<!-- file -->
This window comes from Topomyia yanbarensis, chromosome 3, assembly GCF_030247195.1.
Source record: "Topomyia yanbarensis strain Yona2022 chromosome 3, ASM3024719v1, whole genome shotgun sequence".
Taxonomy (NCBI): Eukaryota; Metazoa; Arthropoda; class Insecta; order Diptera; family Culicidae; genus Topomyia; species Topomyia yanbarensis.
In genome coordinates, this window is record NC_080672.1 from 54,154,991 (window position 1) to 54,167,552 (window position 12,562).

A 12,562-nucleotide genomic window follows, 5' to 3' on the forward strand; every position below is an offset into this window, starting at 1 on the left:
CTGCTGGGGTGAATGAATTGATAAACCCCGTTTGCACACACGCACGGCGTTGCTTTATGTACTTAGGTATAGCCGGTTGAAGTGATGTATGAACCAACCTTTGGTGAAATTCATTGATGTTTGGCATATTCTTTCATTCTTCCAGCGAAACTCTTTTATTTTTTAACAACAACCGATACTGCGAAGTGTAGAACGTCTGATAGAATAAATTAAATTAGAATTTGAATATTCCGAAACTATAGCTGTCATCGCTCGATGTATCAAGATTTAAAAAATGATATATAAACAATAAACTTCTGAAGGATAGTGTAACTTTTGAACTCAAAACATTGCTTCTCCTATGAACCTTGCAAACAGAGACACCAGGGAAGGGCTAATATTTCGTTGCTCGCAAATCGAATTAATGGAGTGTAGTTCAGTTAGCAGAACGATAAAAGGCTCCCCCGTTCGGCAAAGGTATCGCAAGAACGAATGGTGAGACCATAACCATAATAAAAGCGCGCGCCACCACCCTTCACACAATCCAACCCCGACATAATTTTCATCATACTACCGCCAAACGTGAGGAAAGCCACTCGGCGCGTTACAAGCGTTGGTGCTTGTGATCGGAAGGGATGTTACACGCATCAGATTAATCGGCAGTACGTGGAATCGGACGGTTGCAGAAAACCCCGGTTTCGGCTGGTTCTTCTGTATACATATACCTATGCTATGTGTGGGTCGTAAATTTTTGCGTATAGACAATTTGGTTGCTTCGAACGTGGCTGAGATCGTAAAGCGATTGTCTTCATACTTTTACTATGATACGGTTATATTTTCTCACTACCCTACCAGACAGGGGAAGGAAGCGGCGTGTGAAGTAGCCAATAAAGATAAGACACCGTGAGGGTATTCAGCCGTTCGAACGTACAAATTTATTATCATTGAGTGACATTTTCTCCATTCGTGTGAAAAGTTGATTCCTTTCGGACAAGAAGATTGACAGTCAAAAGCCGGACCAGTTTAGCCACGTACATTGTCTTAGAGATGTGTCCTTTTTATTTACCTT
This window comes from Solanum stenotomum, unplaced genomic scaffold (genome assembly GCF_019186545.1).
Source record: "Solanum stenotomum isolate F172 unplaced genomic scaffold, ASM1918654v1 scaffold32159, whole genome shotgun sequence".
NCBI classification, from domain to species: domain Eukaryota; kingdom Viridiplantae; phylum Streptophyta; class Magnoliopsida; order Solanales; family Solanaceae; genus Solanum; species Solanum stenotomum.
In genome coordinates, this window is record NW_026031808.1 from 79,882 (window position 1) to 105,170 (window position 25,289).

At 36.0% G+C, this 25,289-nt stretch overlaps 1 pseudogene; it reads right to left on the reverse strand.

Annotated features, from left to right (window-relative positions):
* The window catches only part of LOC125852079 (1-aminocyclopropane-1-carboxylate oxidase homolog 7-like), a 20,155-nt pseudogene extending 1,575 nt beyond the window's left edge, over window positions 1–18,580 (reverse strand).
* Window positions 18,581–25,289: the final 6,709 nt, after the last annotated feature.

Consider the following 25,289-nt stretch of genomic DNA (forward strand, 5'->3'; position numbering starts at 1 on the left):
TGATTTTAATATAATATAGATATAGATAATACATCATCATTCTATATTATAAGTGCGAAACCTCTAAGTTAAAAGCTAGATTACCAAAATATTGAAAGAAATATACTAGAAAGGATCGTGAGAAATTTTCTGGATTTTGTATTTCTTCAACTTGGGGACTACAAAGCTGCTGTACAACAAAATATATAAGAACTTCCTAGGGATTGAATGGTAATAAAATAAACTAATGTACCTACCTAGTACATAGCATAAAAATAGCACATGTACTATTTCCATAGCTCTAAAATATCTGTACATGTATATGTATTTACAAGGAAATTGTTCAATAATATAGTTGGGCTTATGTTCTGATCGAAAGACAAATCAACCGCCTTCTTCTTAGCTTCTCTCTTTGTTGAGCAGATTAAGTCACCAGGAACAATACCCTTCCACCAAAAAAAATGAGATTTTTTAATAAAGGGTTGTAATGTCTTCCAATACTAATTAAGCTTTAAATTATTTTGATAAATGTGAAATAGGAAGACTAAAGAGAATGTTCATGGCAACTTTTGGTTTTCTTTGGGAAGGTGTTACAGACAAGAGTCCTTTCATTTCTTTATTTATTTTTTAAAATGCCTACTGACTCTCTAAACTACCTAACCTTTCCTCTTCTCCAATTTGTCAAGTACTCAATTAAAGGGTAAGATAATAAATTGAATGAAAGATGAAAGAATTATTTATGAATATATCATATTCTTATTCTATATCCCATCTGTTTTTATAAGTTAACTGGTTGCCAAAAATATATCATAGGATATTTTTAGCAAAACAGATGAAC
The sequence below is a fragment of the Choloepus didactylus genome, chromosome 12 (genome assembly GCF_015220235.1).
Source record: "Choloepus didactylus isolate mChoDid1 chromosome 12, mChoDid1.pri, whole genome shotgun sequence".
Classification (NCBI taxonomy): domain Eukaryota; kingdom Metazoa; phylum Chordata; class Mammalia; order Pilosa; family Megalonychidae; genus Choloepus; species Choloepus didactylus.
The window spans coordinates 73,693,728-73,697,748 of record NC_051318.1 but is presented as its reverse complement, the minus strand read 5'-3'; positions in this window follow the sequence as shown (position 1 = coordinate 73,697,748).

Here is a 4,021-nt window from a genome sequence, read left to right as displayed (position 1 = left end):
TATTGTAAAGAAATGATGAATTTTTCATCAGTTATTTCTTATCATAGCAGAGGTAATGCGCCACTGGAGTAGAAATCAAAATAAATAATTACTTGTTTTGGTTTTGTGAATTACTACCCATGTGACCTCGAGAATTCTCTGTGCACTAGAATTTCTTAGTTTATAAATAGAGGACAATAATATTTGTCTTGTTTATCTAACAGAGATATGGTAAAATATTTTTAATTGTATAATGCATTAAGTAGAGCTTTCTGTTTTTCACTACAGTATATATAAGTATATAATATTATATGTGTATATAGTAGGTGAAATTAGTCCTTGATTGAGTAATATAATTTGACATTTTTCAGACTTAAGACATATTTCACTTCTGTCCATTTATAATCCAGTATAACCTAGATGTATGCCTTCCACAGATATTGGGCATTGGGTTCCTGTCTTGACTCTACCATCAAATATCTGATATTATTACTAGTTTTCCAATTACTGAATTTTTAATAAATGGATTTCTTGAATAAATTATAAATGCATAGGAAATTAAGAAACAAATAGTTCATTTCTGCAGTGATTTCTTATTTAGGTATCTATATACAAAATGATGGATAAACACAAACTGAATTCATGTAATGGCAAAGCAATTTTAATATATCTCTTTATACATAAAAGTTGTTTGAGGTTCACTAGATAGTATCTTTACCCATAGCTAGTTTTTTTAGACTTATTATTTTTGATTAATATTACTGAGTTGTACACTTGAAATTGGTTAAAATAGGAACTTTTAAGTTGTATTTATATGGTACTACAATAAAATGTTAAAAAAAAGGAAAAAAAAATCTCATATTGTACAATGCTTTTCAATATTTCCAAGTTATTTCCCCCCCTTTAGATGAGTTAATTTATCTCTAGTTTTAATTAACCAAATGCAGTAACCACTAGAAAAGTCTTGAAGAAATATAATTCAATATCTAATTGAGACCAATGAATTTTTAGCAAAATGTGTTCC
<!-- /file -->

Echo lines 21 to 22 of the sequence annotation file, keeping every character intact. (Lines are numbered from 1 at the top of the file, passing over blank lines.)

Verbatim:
Here is a 4,021-nt window from a genome sequence, read left to right as displayed (position 1 = left end):
TATTGTAAAGAAATGATGAATTTTTCATCAGTTATTTCTTATCATAGCAGAGGTAATGCGCCACTGGAGTAGAAATCAAAATAAATAATTACTTGTTTTGGTTTTGTGAATTACTACCCATGTGACCTCGAGAATTCTCTGTGCACTAGAATTTCTTAGTTTATAAATAGAGGACAATAATATTTGTCTTGTTTATCTAACAGAGATATGGTAAAATATTTTTAATTGTATAATGCATTAAGTAGAGCTTTCTGTTTTTCACTACAGTATATATAAGTATATAATATTATATGTGTATATAGTAGGTGAAATTAGTCCTTGATTGAGTAATATAATTTGACATTTTTCAGACTTAAGACATATTTCACTTCTGTCCATTTATAATCCAGTATAACCTAGATGTATGCCTTCCACAGATATTGGGCATTGGGTTCCTGTCTTGACTCTACCATCAAATATCTGATATTATTACTAGTTTTCCAATTACTGAATTTTTAATAAATGGATTTCTTGAATAAATTATAAATGCATAGGAAATTAAGAAACAAATAGTTCATTTCTGCAGTGATTTCTTATTTAGGTATCTATATACAAAATGATGGATAAACACAAACTGAATTCATGTAATGGCAAAGCAATTTTAATATATCTCTTTATACATAAAAGTTGTTTGAGGTTCACTAGATAGTATCTTTACCCATAGCTAGTTTTTTTAGACTTATTATTTTTGATTAATATTACTGAGTTGTACACTTGAAATTGGTTAAAATAGGAACTTTTAAGTTGTATTTATATGGTACTACAATAAAATGTTAAAAAAAAGGAAAAAAAAATCTCATATTGTACAATGCTTTTCAATATTTCCAAGTTATTTCCCCCCCTTTAGATGAGTTAATTTATCTCTAGTTTTAATTAACCAAATGCAGTAACCACTAGAAAAGTCTTGAAGAAATATAATTCAATATCTAATTGAGACCAATGAATTTTTAGCAAAATGTGTTCC